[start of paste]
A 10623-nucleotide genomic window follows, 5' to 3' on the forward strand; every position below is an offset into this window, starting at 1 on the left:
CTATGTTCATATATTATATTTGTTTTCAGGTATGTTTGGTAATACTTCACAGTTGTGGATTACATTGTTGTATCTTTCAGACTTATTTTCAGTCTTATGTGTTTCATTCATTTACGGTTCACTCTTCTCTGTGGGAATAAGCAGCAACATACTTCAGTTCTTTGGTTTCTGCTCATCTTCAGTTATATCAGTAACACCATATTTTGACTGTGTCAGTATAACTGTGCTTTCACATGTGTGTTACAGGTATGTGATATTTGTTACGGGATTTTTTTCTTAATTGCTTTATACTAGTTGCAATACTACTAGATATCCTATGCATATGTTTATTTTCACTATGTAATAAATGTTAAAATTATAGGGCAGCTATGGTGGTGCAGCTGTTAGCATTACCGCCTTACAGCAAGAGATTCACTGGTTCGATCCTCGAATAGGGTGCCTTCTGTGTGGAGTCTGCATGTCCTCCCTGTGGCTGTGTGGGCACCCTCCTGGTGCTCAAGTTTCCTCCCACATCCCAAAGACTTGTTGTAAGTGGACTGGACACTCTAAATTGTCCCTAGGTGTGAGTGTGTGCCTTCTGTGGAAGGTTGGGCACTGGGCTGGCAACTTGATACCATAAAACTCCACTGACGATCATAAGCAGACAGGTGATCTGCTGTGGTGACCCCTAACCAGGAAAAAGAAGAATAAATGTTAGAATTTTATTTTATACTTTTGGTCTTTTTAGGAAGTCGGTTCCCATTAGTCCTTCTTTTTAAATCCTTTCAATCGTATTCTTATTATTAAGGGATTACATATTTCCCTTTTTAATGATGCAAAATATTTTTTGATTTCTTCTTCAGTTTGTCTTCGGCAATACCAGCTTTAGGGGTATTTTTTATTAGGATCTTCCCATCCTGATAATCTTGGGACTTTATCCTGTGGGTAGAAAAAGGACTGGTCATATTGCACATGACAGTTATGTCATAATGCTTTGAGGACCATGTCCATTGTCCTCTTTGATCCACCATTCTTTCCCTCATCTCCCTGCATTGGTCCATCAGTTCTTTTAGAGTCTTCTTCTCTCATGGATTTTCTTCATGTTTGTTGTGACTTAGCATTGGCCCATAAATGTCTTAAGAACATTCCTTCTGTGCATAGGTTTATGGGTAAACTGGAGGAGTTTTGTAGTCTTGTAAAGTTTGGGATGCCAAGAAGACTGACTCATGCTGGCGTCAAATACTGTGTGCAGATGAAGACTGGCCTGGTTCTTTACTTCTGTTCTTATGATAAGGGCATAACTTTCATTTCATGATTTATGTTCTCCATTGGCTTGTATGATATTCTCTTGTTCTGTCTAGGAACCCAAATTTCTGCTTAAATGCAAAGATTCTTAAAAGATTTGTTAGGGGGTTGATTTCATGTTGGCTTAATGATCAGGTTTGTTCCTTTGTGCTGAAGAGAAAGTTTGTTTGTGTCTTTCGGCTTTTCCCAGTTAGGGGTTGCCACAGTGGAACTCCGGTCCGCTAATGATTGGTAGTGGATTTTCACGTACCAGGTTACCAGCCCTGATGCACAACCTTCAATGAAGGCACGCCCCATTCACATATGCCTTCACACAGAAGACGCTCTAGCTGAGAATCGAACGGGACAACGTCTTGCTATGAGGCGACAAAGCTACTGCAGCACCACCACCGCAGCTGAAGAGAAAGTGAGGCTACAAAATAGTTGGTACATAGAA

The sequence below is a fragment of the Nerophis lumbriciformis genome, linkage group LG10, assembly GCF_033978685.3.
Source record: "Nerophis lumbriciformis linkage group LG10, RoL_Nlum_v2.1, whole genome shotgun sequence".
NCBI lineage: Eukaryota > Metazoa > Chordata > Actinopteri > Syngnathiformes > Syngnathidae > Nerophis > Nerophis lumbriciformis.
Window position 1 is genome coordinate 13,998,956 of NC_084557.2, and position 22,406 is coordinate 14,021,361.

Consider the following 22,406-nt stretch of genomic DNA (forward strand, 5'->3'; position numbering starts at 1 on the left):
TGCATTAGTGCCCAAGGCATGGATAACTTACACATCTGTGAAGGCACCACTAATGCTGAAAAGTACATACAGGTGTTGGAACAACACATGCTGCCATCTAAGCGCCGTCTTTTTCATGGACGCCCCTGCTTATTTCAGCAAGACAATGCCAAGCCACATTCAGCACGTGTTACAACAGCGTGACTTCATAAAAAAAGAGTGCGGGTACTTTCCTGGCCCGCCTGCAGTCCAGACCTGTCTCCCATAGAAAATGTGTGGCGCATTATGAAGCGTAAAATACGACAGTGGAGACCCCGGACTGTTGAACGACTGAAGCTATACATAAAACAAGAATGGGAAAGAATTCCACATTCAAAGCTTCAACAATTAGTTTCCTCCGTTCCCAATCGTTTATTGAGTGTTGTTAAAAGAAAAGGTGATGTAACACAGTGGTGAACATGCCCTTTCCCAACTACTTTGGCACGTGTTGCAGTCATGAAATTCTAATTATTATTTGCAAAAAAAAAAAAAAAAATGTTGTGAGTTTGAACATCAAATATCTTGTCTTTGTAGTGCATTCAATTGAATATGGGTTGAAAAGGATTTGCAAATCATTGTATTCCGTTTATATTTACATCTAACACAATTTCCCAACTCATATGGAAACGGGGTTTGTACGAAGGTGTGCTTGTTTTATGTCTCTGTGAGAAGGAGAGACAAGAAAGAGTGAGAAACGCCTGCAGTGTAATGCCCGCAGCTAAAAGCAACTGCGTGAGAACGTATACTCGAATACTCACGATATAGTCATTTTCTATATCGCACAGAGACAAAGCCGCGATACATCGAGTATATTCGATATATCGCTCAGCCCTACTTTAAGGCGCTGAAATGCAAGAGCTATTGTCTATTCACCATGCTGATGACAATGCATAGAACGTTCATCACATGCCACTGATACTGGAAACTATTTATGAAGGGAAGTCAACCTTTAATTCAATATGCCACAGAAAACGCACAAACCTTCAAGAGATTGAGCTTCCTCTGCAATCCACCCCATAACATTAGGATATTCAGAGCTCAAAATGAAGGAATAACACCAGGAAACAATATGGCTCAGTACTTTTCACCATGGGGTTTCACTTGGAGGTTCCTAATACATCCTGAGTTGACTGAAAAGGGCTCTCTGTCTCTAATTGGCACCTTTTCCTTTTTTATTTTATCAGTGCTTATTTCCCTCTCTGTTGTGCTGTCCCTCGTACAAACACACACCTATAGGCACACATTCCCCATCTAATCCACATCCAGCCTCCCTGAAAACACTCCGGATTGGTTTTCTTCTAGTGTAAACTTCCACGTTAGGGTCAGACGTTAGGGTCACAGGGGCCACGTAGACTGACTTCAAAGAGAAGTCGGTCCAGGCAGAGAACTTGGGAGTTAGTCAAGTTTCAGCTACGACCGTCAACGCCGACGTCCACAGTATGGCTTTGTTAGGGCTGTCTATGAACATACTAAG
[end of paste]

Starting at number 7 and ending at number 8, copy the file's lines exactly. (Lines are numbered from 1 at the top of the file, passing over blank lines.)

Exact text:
Consider the following 22,406-nt stretch of genomic DNA (forward strand, 5'->3'; position numbering starts at 1 on the left):
TGCATTAGTGCCCAAGGCATGGATAACTTACACATCTGTGAAGGCACCACTAATGCTGAAAAGTACATACAGGTGTTGGAACAACACATGCTGCCATCTAAGCGCCGTCTTTTTCATGGACGCCCCTGCTTATTTCAGCAAGACAATGCCAAGCCACATTCAGCACGTGTTACAACAGCGTGACTTCATAAAAAAAGAGTGCGGGTACTTTCCTGGCCCGCCTGCAGTCCAGACCTGTCTCCCATAGAAAATGTGTGGCGCATTATGAAGCGTAAAATACGACAGTGGAGACCCCGGACTGTTGAACGACTGAAGCTATACATAAAACAAGAATGGGAAAGAATTCCACATTCAAAGCTTCAACAATTAGTTTCCTCCGTTCCCAATCGTTTATTGAGTGTTGTTAAAAGAAAAGGTGATGTAACACAGTGGTGAACATGCCCTTTCCCAACTACTTTGGCACGTGTTGCAGTCATGAAATTCTAATTATTATTTGCAAAAAAAAAAAAAAAAATGTTGTGAGTTTGAACATCAAATATCTTGTCTTTGTAGTGCATTCAATTGAATATGGGTTGAAAAGGATTTGCAAATCATTGTATTCCGTTTATATTTACATCTAACACAATTTCCCAACTCATATGGAAACGGGGTTTGTACGAAGGTGTGCTTGTTTTATGTCTCTGTGAGAAGGAGAGACAAGAAAGAGTGAGAAACGCCTGCAGTGTAATGCCCGCAGCTAAAAGCAACTGCGTGAGAACGTATACTCGAATACTCACGATATAGTCATTTTCTATATCGCACAGAGACAAAGCCGCGATACATCGAGTATATTCGATATATCGCTCAGCCCTACTTTAAGGCGCTGAAATGCAAGAGCTATTGTCTATTCACCATGCTGATGACAATGCATAGAACGTTCATCACATGCCACTGATACTGGAAACTATTTATGAAGGGAAGTCAACCTTTAATTCAATATGCCACAGAAAACGCACAAACCTTCAAGAGATTGAGCTTCCTCTGCAATCCACCCCATAACATTAGGATATTCAGAGCTCAAAATGAAGGAATAACACCAGGAAACAATATGGCTCAGTACTTTTCACCATGGGGTTTCACTTGGAGGTTCCTAATACATCCTGAGTTGACTGAAAAGGGCTCTCTGTCTCTAATTGGCACCTTTTCCTTTTTTATTTTATCAGTGCTTATTTCCCTCTCTGTTGTGCTGTCCCTCGTACAAACACACACCTATAGGCACACATTCCCCATCTAATCCACATCCAGCCTCCCTGAAAACACTCCGGATTGGTTTTCTTCTAGTGTAAACTTCCACGTTAGGGTCAGACGTTAGGGTCACAGGGGCCACGTAGACTGACTTCAAAGAGAAGTCGGTCCAGGCAGAGAACTTGGGAGTTAGTCAAGTTTCAGCTACGACCGTCAACGCCGACGTCCACAGTATGGCTTTGTTAGGGCTGTCTATGAACATACTAAG